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.Net's odd locking semantics are bugging me again.

I'm launching a thread, the child thread in turns starts a form. The parent thread should wait until the form is created.

My first attempt was to use a Monitor to watch the Form variable:

private void OpenForm()
{
    if (FormThread == null)
    {
        Monitor.Enter(Form);
        FormThread = new Thread(FormStub);
        FormThread.SetApartmentState(ApartmentState.STA);
        FormThread.Start();
        Monitor.Wait(Form);
        Monitor.Exit(Form);
    }
}

private void FormStub()
{
    Form = new ConnectorForm();
    Monitor.Enter(Form);
    Monitor.PulseAll(Form);
    Monitor.Exit(Form);
    Application.Run(Form);
}

... This throws an exception. Monitor.Enter() fails, since Form == null.

I could very easily create a dummy integer or something (I actually think I'll canabalize the FormThread variable), but I was wondering if there was a more elegant solution.

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6 Answers 6

up vote 4 down vote accepted

Better synchronisation primitive for this case:

private ManualResetEvent mre = new ManualResetEvent(false);

private void OpenForm()
{
    if (FormThread == null)
    {
        FormThread = new Thread(FormStub);
        FormThread.SetApartmentState(ApartmentState.STA);
        FormThread.Start();
        mre.WaitOne();
    }
}

private void FormStub()
{
    Form = new ConnectorForm();
    mre.Set();
    Application.Run(Form);
}
share|improve this answer
    
This seems to be exactly the primitive I was looking for. I missed it when I read the list of stuff in System.Threading, apparently... my eyeballs were looking for "Event" or something. –  Thanatos Jun 3 '09 at 14:36

Doesn't performing a spin-wait on the current thread delete the whole point of using a separate thread to lanch the new form? Unless I'm misunderstanding something, you just want to create the new form synchronously. (Is there any reason it needs to reside in a different STA?)

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It looks like he wants to run his main application loop from the other thread for some reason...? –  jerryjvl Jun 3 '09 at 13:36
    
The minor issue is that it allows me to not worry about the threading model of the main thread, & whether or not it supports forms. The bigger benefit is that the main thread gets control returned to it, and can perform operations as if it were single threaded, while this form sits in another thread and keeps the user entertained & informed. My hope is that the end API to the main thread is very nice. –  Thanatos Jun 3 '09 at 14:15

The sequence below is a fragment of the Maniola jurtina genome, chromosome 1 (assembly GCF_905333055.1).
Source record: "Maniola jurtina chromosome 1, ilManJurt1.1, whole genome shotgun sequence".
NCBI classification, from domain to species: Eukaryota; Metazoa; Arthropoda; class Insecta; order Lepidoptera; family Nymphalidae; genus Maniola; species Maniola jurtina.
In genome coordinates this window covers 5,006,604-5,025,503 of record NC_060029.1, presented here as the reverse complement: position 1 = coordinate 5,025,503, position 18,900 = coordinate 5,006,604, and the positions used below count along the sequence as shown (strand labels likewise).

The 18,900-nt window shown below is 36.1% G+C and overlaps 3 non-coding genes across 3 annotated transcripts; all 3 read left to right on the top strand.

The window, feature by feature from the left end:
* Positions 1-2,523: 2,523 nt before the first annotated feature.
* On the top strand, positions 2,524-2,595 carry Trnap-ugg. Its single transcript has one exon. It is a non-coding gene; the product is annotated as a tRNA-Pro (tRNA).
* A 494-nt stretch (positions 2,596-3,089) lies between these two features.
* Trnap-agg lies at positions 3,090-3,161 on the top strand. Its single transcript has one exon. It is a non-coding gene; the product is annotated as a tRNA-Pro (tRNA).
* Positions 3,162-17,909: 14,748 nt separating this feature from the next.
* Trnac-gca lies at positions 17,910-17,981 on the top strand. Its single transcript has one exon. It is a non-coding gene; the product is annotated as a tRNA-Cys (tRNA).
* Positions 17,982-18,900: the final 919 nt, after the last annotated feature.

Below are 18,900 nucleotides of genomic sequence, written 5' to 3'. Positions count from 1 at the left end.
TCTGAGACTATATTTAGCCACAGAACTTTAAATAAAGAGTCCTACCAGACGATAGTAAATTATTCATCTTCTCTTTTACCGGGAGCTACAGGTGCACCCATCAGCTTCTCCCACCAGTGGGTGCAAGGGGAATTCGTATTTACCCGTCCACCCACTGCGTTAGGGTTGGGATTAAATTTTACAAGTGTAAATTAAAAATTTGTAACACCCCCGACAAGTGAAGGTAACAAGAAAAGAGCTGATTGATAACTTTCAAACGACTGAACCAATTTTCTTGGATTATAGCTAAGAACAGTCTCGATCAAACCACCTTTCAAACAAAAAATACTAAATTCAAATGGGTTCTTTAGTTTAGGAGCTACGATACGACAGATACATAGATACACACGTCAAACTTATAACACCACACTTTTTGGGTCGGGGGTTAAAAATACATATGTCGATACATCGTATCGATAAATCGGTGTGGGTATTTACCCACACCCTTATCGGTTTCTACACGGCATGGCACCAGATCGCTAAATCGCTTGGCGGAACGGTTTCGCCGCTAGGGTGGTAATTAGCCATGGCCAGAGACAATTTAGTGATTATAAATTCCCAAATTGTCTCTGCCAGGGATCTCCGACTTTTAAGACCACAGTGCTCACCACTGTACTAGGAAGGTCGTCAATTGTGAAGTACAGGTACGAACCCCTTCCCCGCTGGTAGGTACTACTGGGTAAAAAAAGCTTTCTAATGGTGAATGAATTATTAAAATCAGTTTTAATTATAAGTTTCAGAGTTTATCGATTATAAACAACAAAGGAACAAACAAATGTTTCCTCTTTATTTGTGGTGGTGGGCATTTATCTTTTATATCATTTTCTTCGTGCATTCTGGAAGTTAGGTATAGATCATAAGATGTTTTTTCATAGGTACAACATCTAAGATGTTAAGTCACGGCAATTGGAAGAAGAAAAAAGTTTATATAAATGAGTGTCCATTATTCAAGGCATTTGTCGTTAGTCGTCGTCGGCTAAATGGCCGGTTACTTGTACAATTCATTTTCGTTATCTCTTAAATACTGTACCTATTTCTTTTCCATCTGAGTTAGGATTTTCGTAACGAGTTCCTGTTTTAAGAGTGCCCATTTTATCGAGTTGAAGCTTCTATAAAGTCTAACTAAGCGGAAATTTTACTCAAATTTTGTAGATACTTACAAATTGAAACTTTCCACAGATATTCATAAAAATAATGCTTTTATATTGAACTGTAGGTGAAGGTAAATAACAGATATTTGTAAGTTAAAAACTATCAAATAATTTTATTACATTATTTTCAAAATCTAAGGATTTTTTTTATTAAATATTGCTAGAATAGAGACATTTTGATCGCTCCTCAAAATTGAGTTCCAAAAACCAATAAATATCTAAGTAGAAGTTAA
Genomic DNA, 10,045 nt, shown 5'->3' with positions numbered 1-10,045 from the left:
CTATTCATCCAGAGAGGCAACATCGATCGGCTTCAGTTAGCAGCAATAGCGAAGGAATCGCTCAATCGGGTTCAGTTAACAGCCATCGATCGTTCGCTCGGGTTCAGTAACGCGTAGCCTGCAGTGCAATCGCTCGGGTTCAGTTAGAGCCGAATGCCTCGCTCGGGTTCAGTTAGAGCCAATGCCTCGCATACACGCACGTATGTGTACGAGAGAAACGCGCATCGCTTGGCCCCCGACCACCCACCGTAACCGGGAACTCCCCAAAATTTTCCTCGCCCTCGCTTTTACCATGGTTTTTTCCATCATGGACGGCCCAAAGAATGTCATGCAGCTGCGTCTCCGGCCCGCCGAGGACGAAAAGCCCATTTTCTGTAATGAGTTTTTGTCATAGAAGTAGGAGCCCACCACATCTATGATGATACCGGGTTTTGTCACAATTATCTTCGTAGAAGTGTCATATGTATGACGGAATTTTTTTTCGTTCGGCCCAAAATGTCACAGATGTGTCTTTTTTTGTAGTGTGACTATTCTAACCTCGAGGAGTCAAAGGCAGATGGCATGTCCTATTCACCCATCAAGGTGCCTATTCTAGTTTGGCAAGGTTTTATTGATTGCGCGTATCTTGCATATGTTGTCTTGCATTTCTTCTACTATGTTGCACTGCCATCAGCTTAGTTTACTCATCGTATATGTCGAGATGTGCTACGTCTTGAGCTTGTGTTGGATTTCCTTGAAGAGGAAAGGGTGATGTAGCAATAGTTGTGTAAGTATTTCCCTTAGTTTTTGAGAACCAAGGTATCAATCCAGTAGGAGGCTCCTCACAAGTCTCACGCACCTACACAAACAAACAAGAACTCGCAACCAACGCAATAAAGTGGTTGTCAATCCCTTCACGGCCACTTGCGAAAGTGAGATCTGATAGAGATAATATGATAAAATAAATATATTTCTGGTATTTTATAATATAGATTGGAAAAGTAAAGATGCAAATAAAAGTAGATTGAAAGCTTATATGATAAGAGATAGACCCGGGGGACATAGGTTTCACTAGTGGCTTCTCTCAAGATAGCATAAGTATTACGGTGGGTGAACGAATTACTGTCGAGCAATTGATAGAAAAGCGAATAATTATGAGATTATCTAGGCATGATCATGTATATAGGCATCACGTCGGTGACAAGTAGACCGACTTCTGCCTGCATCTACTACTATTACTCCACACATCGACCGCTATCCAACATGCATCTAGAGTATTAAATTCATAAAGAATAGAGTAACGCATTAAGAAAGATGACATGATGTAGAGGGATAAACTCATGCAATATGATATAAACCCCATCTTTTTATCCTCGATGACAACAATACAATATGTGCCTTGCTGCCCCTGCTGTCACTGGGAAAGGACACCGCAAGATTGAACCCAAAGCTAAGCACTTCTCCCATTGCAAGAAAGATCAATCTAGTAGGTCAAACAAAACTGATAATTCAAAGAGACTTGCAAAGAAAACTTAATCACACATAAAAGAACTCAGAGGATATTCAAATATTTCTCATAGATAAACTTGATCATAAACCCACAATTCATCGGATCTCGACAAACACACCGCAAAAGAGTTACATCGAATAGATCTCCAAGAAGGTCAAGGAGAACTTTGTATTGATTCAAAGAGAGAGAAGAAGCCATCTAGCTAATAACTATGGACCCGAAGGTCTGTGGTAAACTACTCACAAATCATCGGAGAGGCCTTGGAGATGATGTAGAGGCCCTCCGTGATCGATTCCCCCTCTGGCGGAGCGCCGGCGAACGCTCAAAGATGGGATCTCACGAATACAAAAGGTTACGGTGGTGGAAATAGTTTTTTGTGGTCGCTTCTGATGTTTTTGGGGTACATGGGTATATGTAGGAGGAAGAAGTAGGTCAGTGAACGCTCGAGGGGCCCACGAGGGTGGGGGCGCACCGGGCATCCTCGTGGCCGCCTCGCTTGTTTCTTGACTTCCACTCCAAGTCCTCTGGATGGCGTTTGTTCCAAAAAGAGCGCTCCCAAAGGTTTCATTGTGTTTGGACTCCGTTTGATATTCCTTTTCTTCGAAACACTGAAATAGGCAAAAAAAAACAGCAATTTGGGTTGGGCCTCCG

You could try the following, which uses a single object/Monitor as the message mechanism:

private void OpenForm()
{
    if (FormThread == null)
    {
        object obj = new object();
        lock (obj)
        {
            FormThread = new Thread(delegate () {
                lock (obj)
                {
                    Form = new ControllerForm();
                    Monitor.Pulse(obj);
                }
                Application.Run(Form);
            });
            FormThread.SetApartmentState(ApartmentState.STA);
            FormThread.Start();
            Monitor.Wait(obj);
        }
    }
}

The original thread holds the lock until it calls Monitor.Wait; this lets the second thread (already started) in to create the form, pulse the original thread back into life, and release; the original thread then exits only after Form exists.

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What happens if Monitor.Pulse is called between FromThread.Start and Monitor.Wait? –  Dialecticus Jan 18 '13 at 12:18
    
@Dialecticus keep in mind: the only person who can call Pulse is the person who has the lock. And until you call Wait, that lock is in use. So the answer to that is either "it can't be", or more explicitly: "the thread that calls Monitor.Pulse is going to get an exception, because they don't have the lock" –  Marc Gravell Jan 18 '13 at 12:23

I tend to use the AutoResetEvent for cases like these:

private AutoResetEvent _waitHandle = new AutoResetEvent(false);

private void OpenForm()
{
    Thread formThread = new Thread(FormStub);
    formThread.SetApartmentState(ApartmentState.STA);
    formThread.Start();
    _waitHandle.WaitOne();

    // when you come here FormStub has signaled                
}

private void FormStub()
{
    // do the work

    // signal that we are done
    _waitHandle.Set();
}
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Another way to pass an EventWaitHandle is to pass it to FormStub as a parameter (so it does not clutter your object model):

static void Main()
{
    Application.EnableVisualStyles();
    Application.SetCompatibleTextRenderingDefault(false);

    EventWaitHandle e = new EventWaitHandle(false, EventResetMode.ManualReset);
    Thread t = new Thread(FormStub);
    t.SetApartmentState(ApartmentState.STA);
    t.Start(e);
    e.WaitOne();
}

static void FormStub(object param)
{
    EventWaitHandle e = (EventWaitHandle) param;
    Form f = new Form1();

    e.Set();
    Application.Run(new Form1());
}
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Use a static bool to flag whether or not the Form has loaded. It is atomic so won't need locking.

In the main code just do something like

while(!formRun) { Thread.Sleep(100); }

The real question is why are you doing this? Usually you want the main thread to run GUI stuff, and secondary threads to run helper code. If you explain why you need it we can maybe come up with a better technique.

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Better hope that formRun is volatile, then.. that isn't guaranteed to ever exit otherwise. –  Marc Gravell Jun 3 '09 at 13:53

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